Combatting Corruption in Clinical Drug Trials in Kerala

Combatting Corruption in Clinical Drug Trials in Kerala

YEARS: 2009-2010
THEME: Health

The primary objectives of Jananeethi project were to regulate clinical drug trials under law, and to ensure ethical standards and best practices; to ensure transparency and accountability; to approve the rights of human participants in clinical trials; to check instances of corruption and unethical practices and to enlighten the civil society and other stakeholders with regard to mandatory norms and rules to be complied with in a clinical trial.

The baseline information we gathered from our initial contacts with researchers, clinical practitioners, medical and Para-medical staff, institutional heads and members of institutional review committees were quite disheartening and embarrassing. What surfaced most was blissful ignorance among all concerned of the statutory norms and universal ethical standards to be strictly followed in any clinical drug trial. There was apparently no interest in the concerned departments and institutions to rectify or to make good of the situation. Further, the emergence of the contract research organizations that have sprouted in almost all cities and towns were pushing themselves into hospitals, laboratories and even clinics of private practitioners. Thus the overall scenarios were gruesome.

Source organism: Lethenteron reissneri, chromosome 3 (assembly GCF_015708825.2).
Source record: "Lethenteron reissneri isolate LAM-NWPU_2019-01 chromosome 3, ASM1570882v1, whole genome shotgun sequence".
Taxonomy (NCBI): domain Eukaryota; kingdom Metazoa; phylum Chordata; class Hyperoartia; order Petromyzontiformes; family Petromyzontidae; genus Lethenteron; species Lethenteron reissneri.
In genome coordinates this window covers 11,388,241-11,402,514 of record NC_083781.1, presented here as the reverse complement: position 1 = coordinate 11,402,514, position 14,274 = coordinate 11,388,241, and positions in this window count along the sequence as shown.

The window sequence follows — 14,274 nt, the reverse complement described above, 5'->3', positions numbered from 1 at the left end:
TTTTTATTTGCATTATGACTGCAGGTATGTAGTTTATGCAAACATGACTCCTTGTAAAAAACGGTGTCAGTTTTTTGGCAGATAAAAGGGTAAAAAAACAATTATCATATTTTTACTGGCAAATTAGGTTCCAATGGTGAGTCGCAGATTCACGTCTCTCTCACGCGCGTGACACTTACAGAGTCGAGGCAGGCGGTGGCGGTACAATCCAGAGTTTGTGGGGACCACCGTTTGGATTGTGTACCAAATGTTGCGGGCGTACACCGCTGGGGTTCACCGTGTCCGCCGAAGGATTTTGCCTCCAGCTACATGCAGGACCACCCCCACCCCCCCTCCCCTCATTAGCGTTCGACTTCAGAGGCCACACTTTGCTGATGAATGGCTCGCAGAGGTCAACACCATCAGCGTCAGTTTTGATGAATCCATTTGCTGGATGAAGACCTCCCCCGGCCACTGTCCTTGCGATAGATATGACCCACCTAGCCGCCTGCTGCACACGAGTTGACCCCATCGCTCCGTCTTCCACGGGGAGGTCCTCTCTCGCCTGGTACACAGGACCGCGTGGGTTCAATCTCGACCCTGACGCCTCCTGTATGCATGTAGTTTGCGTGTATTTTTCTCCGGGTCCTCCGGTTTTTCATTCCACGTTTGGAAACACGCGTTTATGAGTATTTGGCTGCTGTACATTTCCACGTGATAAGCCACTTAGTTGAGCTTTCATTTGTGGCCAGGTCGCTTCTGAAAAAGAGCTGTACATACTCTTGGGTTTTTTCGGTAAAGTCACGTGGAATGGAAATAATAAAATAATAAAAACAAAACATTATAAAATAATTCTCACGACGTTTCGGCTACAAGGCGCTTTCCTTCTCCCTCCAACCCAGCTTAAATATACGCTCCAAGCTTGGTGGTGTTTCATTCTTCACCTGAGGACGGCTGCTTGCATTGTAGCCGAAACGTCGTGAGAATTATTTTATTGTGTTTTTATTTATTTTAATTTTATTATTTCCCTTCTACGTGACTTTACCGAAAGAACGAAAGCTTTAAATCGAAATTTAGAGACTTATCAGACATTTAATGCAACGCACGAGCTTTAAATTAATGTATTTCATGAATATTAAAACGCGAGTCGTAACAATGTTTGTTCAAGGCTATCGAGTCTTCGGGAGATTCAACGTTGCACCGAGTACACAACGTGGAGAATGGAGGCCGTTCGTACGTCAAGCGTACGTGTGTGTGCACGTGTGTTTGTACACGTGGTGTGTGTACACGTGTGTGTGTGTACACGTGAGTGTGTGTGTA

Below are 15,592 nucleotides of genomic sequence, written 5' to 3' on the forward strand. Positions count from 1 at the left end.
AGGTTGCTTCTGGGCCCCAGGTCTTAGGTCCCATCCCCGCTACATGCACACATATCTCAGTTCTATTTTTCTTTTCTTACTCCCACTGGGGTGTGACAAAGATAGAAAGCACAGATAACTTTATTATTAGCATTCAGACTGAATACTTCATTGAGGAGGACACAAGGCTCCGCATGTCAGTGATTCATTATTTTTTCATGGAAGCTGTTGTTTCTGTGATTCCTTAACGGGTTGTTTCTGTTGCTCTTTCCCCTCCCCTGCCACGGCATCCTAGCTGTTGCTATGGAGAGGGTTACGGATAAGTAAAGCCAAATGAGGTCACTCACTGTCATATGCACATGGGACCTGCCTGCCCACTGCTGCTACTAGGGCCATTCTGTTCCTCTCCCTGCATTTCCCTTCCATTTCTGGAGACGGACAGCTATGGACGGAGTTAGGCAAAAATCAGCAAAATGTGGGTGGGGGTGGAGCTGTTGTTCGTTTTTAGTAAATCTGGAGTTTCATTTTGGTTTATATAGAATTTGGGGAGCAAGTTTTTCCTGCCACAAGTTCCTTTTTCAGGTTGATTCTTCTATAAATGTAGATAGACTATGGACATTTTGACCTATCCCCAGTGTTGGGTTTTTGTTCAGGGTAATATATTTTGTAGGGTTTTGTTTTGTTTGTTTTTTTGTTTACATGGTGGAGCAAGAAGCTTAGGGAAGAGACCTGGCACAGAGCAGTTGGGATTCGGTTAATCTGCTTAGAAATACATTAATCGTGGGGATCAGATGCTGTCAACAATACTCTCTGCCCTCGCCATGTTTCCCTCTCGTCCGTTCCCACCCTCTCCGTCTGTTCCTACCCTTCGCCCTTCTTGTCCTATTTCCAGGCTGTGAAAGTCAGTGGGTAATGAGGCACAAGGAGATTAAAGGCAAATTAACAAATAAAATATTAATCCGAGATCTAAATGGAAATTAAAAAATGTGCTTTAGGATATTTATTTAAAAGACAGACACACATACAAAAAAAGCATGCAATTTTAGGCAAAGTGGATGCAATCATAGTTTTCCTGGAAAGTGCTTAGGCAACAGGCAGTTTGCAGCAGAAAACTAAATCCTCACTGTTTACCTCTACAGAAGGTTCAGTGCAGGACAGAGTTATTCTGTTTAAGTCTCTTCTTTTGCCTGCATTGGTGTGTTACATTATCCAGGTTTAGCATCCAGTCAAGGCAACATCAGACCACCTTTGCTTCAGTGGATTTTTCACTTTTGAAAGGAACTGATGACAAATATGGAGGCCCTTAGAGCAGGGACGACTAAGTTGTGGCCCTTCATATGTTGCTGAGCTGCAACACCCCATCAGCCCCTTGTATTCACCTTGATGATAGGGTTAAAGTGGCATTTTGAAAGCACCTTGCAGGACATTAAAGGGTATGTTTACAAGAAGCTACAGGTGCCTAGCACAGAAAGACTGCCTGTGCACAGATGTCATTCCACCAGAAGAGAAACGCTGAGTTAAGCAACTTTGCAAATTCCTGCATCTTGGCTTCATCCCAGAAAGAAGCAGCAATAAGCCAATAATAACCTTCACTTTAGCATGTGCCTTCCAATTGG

Our attempts to identify human participants in clinical trials were repeatedly foiled by concerned investigators/institutions on a reason that the matter was ‘confidential’. We have used Right to Information Act as tool for the collection of data’s. Though we got information on clinical trials from institutions approached, all of them denied the details of trial participants on the ground of privacy and confidentiality. All offenders went scot-free and nothing was left on paper to prove against them. No record was maintained, no consent form was properly signed, and not even a single evidentiary document was traceable in any institution. This delay in identification of participants caused some problem initially but we were able to identify them and record their experiences. Constructive engagement with government and other stakeholders was one of the major activities of our project. Meeting with Dr. Usha Titas IAS, Secretary, Health and Family Welfare, State of Kerala was quite useful.  Meeting with Institutional Review Boards of various institutions helped its inherent weakness and us to know the way IRB’S are working. Engagements with doctors working in field of clinical trials helped us to collect vital information on clinical trials and its loopholes. Constructive engagements with government officials, Heads of medical institutions are still in progress for various purposes like conducting awareness programmes, installation of display boards etc.